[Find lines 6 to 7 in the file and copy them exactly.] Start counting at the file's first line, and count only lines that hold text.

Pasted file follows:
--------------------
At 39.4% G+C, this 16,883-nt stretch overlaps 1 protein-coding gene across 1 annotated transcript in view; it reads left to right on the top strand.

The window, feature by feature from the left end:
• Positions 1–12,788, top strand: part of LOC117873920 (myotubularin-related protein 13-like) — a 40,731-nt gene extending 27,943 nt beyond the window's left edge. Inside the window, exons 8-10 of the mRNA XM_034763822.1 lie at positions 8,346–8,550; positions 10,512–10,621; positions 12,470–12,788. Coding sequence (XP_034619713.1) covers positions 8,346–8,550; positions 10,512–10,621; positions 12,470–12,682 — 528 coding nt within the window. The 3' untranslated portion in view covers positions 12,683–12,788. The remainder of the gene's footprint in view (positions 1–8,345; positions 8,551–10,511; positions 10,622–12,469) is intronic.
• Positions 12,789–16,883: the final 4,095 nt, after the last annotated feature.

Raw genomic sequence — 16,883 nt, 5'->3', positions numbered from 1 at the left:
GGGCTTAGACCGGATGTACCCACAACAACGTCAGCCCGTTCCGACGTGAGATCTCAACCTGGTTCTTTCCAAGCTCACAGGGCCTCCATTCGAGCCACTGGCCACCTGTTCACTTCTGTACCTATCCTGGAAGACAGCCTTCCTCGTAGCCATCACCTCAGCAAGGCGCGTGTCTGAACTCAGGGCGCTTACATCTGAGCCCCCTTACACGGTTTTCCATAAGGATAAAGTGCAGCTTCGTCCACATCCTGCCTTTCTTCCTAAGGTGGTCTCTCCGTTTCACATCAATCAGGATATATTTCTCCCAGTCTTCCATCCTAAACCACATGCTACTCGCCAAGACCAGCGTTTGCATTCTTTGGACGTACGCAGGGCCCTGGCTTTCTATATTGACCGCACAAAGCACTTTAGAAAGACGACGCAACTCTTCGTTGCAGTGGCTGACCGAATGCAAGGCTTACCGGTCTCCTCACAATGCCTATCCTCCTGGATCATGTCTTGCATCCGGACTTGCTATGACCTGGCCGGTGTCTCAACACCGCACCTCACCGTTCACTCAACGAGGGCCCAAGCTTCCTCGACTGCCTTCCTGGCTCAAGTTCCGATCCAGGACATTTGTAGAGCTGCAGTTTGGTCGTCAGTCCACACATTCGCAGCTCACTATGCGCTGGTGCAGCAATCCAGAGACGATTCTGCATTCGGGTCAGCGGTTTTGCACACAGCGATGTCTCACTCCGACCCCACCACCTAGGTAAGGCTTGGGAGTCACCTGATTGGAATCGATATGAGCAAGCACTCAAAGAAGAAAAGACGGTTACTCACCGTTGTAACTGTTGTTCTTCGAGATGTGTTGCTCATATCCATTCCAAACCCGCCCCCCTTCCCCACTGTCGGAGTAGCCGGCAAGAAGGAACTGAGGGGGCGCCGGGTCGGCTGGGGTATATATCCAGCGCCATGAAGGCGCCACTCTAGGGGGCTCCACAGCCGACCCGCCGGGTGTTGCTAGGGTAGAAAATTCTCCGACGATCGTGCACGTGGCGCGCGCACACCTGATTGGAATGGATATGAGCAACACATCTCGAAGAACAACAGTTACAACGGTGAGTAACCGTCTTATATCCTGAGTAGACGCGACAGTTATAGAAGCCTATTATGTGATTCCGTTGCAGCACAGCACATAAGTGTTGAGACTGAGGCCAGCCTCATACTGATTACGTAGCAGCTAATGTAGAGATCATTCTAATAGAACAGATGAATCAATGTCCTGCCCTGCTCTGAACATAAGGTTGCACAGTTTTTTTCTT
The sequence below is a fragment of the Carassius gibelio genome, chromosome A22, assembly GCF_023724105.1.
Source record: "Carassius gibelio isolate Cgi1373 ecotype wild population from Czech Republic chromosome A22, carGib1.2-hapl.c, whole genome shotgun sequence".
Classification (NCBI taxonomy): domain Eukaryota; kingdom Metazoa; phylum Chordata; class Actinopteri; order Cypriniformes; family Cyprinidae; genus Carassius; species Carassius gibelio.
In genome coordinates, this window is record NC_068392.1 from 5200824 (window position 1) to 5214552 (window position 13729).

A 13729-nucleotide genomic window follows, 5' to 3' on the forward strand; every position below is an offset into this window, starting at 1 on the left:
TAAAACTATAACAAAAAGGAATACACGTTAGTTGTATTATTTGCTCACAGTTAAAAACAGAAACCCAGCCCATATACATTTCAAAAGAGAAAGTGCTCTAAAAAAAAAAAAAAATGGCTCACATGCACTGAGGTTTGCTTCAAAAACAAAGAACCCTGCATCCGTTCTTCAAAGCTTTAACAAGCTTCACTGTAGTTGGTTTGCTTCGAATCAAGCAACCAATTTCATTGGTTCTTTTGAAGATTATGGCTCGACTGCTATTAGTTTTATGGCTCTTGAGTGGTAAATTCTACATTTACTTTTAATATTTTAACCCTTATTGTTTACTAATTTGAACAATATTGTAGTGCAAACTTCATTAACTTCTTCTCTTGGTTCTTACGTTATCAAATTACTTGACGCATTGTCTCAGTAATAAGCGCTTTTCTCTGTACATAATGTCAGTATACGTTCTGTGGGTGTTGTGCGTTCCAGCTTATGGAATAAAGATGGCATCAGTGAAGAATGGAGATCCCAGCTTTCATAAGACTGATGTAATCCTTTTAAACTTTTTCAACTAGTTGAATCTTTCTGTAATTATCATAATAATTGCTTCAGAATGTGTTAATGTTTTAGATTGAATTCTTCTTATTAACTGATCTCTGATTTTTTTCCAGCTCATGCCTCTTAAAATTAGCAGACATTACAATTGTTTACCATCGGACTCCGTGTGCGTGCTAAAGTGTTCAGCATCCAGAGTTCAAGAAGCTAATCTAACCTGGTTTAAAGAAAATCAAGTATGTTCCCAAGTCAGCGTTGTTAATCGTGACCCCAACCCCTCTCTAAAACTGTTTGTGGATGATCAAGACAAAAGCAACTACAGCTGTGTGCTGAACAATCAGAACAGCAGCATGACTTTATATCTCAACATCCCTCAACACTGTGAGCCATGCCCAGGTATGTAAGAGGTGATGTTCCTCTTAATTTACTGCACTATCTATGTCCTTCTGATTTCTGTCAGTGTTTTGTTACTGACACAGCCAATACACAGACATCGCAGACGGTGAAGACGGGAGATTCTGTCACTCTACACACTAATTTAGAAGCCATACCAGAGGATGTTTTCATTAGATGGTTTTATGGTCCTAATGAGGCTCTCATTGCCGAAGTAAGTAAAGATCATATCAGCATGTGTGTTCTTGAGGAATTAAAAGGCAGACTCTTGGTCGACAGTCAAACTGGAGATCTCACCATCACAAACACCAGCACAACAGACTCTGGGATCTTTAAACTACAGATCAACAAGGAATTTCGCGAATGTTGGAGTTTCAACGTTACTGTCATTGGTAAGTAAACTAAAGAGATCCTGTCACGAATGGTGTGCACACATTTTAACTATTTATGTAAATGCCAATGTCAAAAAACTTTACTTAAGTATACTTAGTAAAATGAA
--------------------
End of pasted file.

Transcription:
GGGCTTAGACCGGATGTACCCACAACAACGTCAGCCCGTTCCGACGTGAGATCTCAACCTGGTTCTTTCCAAGCTCACAGGGCCTCCATTCGAGCCACTGGCCACCTGTTCACTTCTGTACCTATCCTGGAAGACAGCCTTCCTCGTAGCCATCACCTCAGCAAGGCGCGTGTCTGAACTCAGGGCGCTTACATCTGAGCCCCCTTACACGGTTTTCCATAAGGATAAAGTGCAGCTTCGTCCACATCCTGCCTTTCTTCCTAAGGTGGTCTCTCCGTTTCACATCAATCAGGATATATTTCTCCCAGTCTTCCATCCTAAACCACATGCTACTCGCCAAGACCAGCGTTTGCATTCTTTGGACGTACGCAGGGCCCTGGCTTTCTATATTGACCGCACAAAGCACTTTAGAAAGACGACGCAACTCTTCGTTGCAGTGGCTGACCGAATGCAAGGCTTACCGGTCTCCTCACAATGCCTATCCTCCTGGATCATGTCTTGCATCCGGACTTGCTATGACCTGGCCGGTGTCTCAACACCGCACCTCACCGTTCACTCAACGAGGGCCCAAGCTTCCTCGACTGCCTTCCTGGCTCAAGTTCCGATCCAGGACATTTGTAGAGCTGCAGTTTGGTCGTCAGTCCACACATTCGCAGCTCACTATGCGCTGGTGCAGCAATCCAGAGACGATTCTGCATTCGGGTCAGCGGTTTTGCACACAGCGATGTCTCACTCCGACCCCACCACCTAGGTAAGGCTTGGGAGTCACCTGATTGGAATCGATATGAGCAAGCACTCAAAGAAGAAAAGACGGTTACTCACCGTTGTAACTGTTGTTCTTCGAGATGTGTTGCTCATATCCATTCCAAACCCGCCCCCCTTCCCCACTGTCGGAGTAGCCGGCAAGAAGGAACTGAGGGGGCGCCGGGTCGGCTGGGGTATATATCCAGCGCCATGAAGGCGCCACTCTAGGGGGCTCCACAGCCGACCCGCCGGGTGTTGCTAGGGTAGAAAATTCTCCGACGATCGTGCACGTGGCGCGCGCACACCTGATTGGAATGGATATGAGCAACACATCTCGAAGAACAACAGTTACAACGGTGAGTAACCGTCTTATATCCTGAGTAGACGCGACAGTTATAGAAGCCTATTATGTGATTCCGTTGCAGCACAGCACATAAGTGTTGAGACTGAGGCCAGCCTCATACTGATTACGTAGCAGCTAATGTAGAGATCATTCTAATAGAACAGATGAATCAATGTCCTGCCCTGCTCTGAACATAAGGTTGCACAGTTTTTTTCTT
The sequence below is a fragment of the Carassius gibelio genome, chromosome A22, assembly GCF_023724105.1.